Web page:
Politically, it’s going to be up to voters to choose. Trump will likely retain support with his base. As we noted, Republicans have been the least likely to be paying close attention to these hearings. In a multi-candidate primary, Trump remains the front-runner for the GOP nomination.

But he’s in legal trouble in multiple states, not just federally, and many of his preferred candidates – and election deniers – lost in swing states. So whether it’s because of the chaos that often surrounds him, the threat he presents to U.S. democracy and faith in its elections, or simply because his brand is not a winner in competitive states where Republicans likely need to win to take over the White House and Congress, Trump is at his most vulnerable point since winning the presidency six years ago.

And the members of this committee – some of whom won’t be returning to Congress because of the wrath, or potential wrath, of Trump’s base – certainly hope voters respond.

“The future of our democracy rests in your hands,” chairman Bennie Thompson D-Miss. said today. “It’s up to the people to decide who is deserving of the public trust.”

➡️A full set of takeaways from NPR's Senior Political Editor, Domenico Montanaro, will be available on NPR.org tomorrow morning.

Context

Here's what to watch for in the final report

Posted December 19, 2022 at 6:20 PM EST

The final report from the House panel investigating the Jan. 6 attack on the U.S. Capitol is expected to be released on Wednesday.

The full report is expected to be 8 chapters long. It will include additional evidence, detailed descriptions of the scheme pushed by Trump and his allies to overturn the 2020 election results, and more tidbits from key witnesses. Citations from the interviews the panel conducted – over 1,000 over the 18 month investigation – are included in the full report.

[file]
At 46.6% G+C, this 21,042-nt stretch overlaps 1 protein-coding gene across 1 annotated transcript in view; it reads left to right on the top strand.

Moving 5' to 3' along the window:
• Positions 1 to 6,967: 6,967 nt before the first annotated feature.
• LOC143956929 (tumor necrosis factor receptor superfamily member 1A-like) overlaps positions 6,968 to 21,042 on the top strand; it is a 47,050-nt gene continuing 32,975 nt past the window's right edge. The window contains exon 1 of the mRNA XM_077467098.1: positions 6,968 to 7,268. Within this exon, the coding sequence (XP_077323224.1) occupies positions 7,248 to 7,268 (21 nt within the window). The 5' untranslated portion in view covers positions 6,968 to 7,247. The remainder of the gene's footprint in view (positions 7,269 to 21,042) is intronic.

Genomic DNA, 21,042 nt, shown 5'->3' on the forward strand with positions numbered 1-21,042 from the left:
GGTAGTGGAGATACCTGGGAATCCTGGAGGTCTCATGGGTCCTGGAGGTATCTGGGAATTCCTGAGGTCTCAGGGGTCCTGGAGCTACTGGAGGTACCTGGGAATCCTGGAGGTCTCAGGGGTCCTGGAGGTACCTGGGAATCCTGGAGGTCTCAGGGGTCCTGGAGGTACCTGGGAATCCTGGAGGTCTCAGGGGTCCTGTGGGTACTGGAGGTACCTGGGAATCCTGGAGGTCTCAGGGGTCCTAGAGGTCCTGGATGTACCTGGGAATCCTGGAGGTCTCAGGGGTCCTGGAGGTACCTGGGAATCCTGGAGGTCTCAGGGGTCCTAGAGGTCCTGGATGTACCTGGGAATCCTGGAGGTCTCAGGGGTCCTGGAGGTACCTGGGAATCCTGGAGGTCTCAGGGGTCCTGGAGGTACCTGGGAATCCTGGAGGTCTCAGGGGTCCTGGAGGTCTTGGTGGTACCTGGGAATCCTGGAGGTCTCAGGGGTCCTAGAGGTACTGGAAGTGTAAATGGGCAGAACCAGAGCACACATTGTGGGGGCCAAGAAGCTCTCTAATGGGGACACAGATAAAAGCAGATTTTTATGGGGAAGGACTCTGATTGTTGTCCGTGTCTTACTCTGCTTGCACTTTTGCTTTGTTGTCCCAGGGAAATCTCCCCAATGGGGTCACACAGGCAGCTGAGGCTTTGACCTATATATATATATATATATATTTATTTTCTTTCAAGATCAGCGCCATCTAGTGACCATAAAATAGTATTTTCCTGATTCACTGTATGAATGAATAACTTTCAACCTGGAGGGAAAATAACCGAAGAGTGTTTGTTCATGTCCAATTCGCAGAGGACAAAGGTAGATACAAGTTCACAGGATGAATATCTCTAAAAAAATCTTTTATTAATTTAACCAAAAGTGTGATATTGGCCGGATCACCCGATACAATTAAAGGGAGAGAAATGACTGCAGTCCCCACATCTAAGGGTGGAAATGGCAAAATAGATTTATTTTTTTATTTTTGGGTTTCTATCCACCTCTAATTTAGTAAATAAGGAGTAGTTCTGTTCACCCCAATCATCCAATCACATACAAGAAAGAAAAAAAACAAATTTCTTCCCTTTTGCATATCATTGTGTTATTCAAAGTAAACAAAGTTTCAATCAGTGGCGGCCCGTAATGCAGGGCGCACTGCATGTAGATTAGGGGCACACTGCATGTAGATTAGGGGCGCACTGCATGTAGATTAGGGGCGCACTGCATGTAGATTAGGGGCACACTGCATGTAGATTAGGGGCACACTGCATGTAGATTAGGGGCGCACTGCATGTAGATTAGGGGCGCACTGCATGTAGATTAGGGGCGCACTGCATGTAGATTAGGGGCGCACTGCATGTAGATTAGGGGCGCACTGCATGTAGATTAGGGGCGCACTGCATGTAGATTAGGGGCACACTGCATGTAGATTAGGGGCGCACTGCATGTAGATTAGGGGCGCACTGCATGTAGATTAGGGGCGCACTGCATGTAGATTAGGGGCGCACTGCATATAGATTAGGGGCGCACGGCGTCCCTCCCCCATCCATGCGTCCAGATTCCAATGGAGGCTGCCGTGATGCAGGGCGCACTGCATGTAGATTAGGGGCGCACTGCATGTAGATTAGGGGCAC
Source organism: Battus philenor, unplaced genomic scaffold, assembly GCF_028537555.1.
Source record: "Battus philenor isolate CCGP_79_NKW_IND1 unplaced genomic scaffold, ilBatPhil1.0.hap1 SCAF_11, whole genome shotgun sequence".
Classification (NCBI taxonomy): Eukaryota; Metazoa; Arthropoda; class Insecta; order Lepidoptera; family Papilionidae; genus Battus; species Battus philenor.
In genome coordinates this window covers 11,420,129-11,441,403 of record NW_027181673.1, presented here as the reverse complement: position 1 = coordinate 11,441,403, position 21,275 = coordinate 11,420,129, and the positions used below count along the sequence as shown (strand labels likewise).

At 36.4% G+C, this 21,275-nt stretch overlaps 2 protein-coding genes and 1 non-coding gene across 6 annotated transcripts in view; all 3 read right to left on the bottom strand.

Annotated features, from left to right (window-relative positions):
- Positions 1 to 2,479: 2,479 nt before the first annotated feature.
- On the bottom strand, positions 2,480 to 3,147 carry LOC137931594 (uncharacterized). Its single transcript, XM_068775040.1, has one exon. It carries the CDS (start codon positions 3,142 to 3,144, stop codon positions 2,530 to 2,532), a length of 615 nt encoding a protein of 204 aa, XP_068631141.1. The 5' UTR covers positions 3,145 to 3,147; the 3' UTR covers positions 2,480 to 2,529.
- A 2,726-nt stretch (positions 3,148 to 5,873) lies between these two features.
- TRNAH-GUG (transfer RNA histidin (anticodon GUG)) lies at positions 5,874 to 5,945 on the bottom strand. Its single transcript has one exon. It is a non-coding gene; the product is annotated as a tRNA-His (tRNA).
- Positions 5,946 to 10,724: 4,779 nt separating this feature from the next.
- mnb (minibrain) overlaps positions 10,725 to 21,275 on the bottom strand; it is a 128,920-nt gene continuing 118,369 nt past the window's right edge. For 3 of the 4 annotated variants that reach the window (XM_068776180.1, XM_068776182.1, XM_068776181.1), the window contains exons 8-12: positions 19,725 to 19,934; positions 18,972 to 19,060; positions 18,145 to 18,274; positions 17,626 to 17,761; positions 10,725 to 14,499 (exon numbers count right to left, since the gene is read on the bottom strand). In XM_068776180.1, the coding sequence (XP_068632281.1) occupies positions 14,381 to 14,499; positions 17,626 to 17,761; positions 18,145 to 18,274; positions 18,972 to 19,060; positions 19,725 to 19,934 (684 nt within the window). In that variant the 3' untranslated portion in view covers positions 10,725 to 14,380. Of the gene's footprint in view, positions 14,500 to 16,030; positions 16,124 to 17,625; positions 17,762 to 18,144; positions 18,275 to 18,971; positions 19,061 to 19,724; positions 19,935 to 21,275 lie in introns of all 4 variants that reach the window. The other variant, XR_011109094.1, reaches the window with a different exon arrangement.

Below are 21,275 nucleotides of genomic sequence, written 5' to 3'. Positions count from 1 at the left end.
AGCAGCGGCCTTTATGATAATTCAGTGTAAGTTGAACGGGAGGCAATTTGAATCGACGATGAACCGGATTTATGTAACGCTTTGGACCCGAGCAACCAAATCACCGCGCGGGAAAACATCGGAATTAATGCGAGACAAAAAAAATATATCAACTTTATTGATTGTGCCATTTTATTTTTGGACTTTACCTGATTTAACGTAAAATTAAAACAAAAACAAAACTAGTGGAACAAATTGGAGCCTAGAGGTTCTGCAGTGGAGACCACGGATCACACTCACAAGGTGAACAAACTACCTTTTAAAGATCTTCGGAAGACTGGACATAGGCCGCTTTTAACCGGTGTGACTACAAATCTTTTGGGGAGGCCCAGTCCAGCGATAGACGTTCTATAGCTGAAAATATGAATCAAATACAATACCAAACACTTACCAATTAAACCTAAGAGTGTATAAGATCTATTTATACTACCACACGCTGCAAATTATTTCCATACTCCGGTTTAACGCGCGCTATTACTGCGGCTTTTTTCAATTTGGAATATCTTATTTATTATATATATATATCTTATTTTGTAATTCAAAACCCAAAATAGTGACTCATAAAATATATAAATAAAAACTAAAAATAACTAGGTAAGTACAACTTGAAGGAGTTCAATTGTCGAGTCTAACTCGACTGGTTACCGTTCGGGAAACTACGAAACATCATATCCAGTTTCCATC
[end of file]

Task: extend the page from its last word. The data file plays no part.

That report will also include legislative recommendations for measures Congress can enact to avoid another January 6.

One bill clarifying how Congress certifies presidential election results, updating the Electoral Count Act, has already been approved in different forms by the House and the Senate and is expected to be attached to the annual budget bill both chambers are expected to vote on this week.

Separately Chairman Bennie Thompson, D-Miss., has told reporters that the panel will release transcripts of non-sensitive interviews between now and December 31st, when the committee will sunset.

➡️Read more about what to expect from the final report.

Summary

Here's what's in the "introductory materials" the committee published

Posted December 19, 2022 at 6:05 PM EST

We're still waiting on the Jan. 6 committee to publicly release the full text of its final report, the culmination of its year-and-a-half long investigation into the attack at the U.S. Capitol. The committee voted today to send that report to Congress.